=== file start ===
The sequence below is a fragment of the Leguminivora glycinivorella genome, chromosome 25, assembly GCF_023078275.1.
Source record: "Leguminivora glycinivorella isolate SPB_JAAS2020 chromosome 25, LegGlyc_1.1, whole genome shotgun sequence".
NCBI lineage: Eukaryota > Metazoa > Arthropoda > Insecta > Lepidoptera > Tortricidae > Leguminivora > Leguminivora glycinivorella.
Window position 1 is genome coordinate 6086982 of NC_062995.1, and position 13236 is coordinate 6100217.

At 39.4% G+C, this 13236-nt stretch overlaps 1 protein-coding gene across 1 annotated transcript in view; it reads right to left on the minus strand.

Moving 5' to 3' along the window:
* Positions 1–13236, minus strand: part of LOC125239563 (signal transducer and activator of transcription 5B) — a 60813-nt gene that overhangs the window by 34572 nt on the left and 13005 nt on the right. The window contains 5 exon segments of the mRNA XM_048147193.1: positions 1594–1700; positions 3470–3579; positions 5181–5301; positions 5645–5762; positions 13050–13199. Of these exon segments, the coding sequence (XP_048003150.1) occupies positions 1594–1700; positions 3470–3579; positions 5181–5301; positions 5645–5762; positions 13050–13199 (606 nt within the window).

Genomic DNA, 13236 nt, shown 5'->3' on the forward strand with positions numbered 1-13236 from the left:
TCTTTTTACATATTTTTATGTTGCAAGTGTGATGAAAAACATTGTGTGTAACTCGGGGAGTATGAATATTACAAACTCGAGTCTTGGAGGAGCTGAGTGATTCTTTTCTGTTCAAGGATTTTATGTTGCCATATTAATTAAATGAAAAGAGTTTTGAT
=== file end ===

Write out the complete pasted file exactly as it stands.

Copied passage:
The sequence below is a fragment of the Leguminivora glycinivorella genome, chromosome 25, assembly GCF_023078275.1.
Source record: "Leguminivora glycinivorella isolate SPB_JAAS2020 chromosome 25, LegGlyc_1.1, whole genome shotgun sequence".
NCBI lineage: Eukaryota > Metazoa > Arthropoda > Insecta > Lepidoptera > Tortricidae > Leguminivora > Leguminivora glycinivorella.
Window position 1 is genome coordinate 6086982 of NC_062995.1, and position 13236 is coordinate 6100217.

At 39.4% G+C, this 13236-nt stretch overlaps 1 protein-coding gene across 1 annotated transcript in view; it reads right to left on the minus strand.

Moving 5' to 3' along the window:
* Positions 1–13236, minus strand: part of LOC125239563 (signal transducer and activator of transcription 5B) — a 60813-nt gene that overhangs the window by 34572 nt on the left and 13005 nt on the right. The window contains 5 exon segments of the mRNA XM_048147193.1: positions 1594–1700; positions 3470–3579; positions 5181–5301; positions 5645–5762; positions 13050–13199. Of these exon segments, the coding sequence (XP_048003150.1) occupies positions 1594–1700; positions 3470–3579; positions 5181–5301; positions 5645–5762; positions 13050–13199 (606 nt within the window).

Genomic DNA, 13236 nt, shown 5'->3' on the forward strand with positions numbered 1-13236 from the left:
TCTTTTTACATATTTTTATGTTGCAAGTGTGATGAAAAACATTGTGTGTAACTCGGGGAGTATGAATATTACAAACTCGAGTCTTGGAGGAGCTGAGTGATTCTTTTCTGTTCAAGGATTTTATGTTGCCATATTAATTAAATGAAAAGAGTTTTGAT